“This is a very professional division, and there is no (animosity) between Sunni and Shi’a,” said Tariq. “As far as (the changes) we face, as long as we have a strong staff, the problems will be light.”

One such change is the amount of responsibility resting with noncommissioned officers. The officers in the old Iraqi Army supervised and ran everything, putting little or no responsibility in the enlisted ranks.

The new Iraqi Army is different. Noncommissioned officers are commanding some foot and vehicle patrols and are “doing a great job when given the chance to lead,” said Lt. Col. James B. Zientek, chief advisor to 3rd Brigade, 1st Iraqi Army Division.

According to projections from Multi-National Force – West, an Iraqi recruiting initiative plans to bring in 30,000 troops by May 2007. Retaining the newly-recruited soldiers as well as those in the operating forces has become a top priority.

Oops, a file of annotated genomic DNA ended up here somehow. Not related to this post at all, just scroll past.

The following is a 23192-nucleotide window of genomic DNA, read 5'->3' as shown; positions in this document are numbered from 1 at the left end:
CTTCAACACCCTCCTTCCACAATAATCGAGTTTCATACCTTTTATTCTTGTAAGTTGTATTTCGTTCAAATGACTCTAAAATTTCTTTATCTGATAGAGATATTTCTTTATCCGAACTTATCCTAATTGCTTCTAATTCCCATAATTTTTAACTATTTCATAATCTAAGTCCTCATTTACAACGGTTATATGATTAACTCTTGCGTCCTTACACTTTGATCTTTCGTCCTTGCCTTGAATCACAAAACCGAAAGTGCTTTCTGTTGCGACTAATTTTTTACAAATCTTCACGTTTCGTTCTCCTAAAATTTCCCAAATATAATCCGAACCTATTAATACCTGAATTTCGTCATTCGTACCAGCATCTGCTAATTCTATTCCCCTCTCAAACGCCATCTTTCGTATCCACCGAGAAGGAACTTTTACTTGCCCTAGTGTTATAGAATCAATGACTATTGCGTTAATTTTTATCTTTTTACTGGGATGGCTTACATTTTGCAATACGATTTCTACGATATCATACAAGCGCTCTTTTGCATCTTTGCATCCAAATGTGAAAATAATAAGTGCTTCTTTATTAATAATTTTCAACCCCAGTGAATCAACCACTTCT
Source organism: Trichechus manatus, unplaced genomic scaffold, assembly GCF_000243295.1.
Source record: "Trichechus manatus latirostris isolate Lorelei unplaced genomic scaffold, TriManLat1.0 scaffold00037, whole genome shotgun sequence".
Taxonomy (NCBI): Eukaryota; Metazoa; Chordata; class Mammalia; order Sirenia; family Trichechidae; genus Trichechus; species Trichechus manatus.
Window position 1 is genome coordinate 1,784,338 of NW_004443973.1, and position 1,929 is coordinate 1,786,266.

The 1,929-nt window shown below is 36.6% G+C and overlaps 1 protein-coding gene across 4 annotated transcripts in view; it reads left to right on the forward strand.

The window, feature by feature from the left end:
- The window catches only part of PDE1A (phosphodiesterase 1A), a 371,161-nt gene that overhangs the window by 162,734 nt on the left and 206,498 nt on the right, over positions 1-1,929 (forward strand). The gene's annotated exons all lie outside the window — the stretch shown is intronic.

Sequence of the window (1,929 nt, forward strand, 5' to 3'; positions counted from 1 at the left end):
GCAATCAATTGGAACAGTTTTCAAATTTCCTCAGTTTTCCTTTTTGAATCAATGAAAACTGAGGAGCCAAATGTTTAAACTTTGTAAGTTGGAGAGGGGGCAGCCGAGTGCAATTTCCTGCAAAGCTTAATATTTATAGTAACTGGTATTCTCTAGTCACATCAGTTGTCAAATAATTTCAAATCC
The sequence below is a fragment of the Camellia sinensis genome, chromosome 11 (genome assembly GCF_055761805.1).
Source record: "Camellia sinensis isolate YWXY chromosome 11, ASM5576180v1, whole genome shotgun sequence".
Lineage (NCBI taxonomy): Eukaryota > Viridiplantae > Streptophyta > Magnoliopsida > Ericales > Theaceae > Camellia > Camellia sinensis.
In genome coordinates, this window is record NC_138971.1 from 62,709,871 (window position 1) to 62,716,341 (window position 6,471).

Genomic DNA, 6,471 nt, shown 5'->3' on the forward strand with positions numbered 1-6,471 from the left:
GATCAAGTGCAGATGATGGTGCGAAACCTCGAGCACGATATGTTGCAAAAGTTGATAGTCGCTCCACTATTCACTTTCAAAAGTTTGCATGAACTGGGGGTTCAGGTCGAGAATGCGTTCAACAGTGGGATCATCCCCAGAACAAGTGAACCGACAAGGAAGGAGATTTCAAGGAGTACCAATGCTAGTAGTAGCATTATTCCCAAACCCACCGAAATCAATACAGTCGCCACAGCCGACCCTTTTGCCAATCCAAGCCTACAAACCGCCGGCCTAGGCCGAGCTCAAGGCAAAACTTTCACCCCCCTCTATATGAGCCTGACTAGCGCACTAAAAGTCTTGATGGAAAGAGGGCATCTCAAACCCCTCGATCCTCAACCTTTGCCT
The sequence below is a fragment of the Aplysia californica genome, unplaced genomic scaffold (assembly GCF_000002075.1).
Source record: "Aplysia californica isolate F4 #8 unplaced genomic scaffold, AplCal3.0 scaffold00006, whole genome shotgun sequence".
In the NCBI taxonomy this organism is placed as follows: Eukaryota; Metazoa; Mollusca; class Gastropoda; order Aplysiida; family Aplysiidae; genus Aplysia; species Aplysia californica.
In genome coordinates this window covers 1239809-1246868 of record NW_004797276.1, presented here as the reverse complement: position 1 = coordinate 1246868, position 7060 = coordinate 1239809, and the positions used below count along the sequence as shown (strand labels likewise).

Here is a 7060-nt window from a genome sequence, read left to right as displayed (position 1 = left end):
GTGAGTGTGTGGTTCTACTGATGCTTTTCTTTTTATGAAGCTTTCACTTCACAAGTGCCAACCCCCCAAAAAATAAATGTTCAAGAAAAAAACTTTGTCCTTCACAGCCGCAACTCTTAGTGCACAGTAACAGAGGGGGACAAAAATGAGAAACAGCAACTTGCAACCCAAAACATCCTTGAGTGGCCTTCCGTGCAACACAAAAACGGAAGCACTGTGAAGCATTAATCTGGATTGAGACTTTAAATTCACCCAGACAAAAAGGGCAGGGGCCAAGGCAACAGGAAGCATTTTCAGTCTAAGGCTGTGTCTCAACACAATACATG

“This is a marathon, not a sprint,” said Ayala. “(Command, support and maintenance of the brigades) will eventually be under control of the division commander.”

Joint patrols knocking on doors in Doura

Friday, 20 October 2006.
By Staff Sgt. Brent Williams
4th BCT PAO, 4th Inf. Div.

BAGHDAD — A loud knock on the door breaks the silence of the mosque and grabs the attention of its occupants. A representative of the local imam, his family members and associates standing behind him, greet the Iraqi National Policemen standing at their door.

After a brief introduction, the police officers from 6th Battalion, 2nd National Police Division file into the Islamic building used for prayer and worship.